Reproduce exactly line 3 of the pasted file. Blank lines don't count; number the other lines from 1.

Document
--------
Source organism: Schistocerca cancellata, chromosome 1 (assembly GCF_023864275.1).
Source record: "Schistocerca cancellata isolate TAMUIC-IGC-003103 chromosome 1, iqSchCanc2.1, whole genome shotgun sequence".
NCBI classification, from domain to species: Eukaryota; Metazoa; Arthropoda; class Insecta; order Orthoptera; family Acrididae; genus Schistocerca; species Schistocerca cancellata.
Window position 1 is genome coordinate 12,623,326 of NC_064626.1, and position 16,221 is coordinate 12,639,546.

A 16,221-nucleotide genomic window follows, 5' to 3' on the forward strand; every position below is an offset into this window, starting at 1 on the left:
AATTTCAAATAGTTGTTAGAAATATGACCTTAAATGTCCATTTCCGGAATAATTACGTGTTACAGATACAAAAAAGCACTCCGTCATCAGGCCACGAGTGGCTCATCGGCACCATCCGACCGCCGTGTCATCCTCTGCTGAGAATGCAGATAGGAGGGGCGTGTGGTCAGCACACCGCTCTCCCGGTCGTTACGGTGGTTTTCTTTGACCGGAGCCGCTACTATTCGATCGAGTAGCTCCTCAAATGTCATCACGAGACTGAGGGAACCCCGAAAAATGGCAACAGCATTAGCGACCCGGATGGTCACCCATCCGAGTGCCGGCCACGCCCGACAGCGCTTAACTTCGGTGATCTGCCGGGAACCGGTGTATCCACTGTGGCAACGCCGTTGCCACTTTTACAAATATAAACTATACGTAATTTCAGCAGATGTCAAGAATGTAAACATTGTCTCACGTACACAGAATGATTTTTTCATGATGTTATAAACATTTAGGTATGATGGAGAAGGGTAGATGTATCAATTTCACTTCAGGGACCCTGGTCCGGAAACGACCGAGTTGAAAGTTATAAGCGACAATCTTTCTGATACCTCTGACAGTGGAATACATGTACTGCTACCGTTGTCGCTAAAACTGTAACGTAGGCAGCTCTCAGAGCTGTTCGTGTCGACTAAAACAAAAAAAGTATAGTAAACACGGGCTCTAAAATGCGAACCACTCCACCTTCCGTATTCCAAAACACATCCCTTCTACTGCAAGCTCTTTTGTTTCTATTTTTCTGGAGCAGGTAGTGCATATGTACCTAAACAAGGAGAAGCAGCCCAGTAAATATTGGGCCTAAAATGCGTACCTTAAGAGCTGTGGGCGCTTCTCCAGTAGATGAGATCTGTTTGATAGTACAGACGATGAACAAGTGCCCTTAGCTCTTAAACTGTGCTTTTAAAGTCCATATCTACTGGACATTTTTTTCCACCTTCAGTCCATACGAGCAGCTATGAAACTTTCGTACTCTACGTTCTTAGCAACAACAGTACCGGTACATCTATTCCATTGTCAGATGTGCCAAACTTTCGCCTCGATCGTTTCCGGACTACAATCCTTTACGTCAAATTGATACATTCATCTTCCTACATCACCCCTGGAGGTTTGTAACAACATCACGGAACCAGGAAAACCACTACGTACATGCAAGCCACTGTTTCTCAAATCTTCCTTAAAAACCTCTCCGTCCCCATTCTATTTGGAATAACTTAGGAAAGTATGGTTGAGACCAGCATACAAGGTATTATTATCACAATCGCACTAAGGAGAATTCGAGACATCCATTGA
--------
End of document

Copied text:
NCBI classification, from domain to species: Eukaryota; Metazoa; Arthropoda; class Insecta; order Orthoptera; family Acrididae; genus Schistocerca; species Schistocerca cancellata.